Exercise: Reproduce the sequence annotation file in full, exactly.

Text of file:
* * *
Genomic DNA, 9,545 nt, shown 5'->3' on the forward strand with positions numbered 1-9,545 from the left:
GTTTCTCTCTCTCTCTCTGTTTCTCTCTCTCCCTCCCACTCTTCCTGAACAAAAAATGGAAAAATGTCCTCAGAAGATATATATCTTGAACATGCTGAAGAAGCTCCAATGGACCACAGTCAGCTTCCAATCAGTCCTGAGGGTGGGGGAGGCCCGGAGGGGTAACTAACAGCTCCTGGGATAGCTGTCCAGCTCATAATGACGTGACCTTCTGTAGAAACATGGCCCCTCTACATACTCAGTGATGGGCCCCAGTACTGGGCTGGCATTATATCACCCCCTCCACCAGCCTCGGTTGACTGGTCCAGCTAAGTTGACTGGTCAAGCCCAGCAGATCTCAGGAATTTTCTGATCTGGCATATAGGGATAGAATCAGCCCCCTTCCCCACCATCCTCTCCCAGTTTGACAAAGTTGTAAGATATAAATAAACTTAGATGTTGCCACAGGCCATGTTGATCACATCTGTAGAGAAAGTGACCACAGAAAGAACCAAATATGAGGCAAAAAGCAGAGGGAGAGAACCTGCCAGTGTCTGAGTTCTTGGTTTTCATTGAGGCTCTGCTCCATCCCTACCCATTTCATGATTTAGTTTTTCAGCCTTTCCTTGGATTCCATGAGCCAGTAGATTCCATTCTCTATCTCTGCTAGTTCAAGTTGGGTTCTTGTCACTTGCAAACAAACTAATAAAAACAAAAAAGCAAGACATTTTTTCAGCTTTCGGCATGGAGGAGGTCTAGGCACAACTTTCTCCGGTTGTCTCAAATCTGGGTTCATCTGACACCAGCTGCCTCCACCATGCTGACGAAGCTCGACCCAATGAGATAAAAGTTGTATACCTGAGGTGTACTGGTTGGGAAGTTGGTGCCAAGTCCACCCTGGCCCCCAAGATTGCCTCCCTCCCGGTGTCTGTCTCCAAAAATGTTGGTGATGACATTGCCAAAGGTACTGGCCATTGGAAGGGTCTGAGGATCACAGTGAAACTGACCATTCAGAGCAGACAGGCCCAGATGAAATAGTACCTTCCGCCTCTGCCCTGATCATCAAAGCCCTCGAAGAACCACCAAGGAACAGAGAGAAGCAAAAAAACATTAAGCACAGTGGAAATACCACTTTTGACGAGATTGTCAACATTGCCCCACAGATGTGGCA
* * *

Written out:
Genomic DNA, 9,545 nt, shown 5'->3' on the forward strand with positions numbered 1-9,545 from the left:
GTTTCTCTCTCTCTCTCTGTTTCTCTCTCTCCCTCCCACTCTTCCTGAACAAAAAATGGAAAAATGTCCTCAGAAGATATATATCTTGAACATGCTGAAGAAGCTCCAATGGACCACAGTCAGCTTCCAATCAGTCCTGAGGGTGGGGGAGGCCCGGAGGGGTAACTAACAGCTCCTGGGATAGCTGTCCAGCTCATAATGACGTGACCTTCTGTAGAAACATGGCCCCTCTACATACTCAGTGATGGGCCCCAGTACTGGGCTGGCATTATATCACCCCCTCCACCAGCCTCGGTTGACTGGTCCAGCTAAGTTGACTGGTCAAGCCCAGCAGATCTCAGGAATTTTCTGATCTGGCATATAGGGATAGAATCAGCCCCCTTCCCCACCATCCTCTCCCAGTTTGACAAAGTTGTAAGATATAAATAAACTTAGATGTTGCCACAGGCCATGTTGATCACATCTGTAGAGAAAGTGACCACAGAAAGAACCAAATATGAGGCAAAAAGCAGAGGGAGAGAACCTGCCAGTGTCTGAGTTCTTGGTTTTCATTGAGGCTCTGCTCCATCCCTACCCATTTCATGATTTAGTTTTTCAGCCTTTCCTTGGATTCCATGAGCCAGTAGATTCCATTCTCTATCTCTGCTAGTTCAAGTTGGGTTCTTGTCACTTGCAAACAAACTAATAAAAACAAAAAAGCAAGACATTTTTTCAGCTTTCGGCATGGAGGAGGTCTAGGCACAACTTTCTCCGGTTGTCTCAAATCTGGGTTCATCTGACACCAGCTGCCTCCACCATGCTGACGAAGCTCGACCCAATGAGATAAAAGTTGTATACCTGAGGTGTACTGGTTGGGAAGTTGGTGCCAAGTCCACCCTGGCCCCCAAGATTGCCTCCCTCCCGGTGTCTGTCTCCAAAAATGTTGGTGATGACATTGCCAAAGGTACTGGCCATTGGAAGGGTCTGAGGATCACAGTGAAACTGACCATTCAGAGCAGACAGGCCCAGATGAAATAGTACCTTCCGCCTCTGCCCTGATCATCAAAGCCCTCGAAGAACCACCAAGGAACAGAGAGAAGCAAAAAAACATTAAGCACAGTGGAAATACCACTTTTGACGAGATTGTCAACATTGCCCCACAGATGTGGCA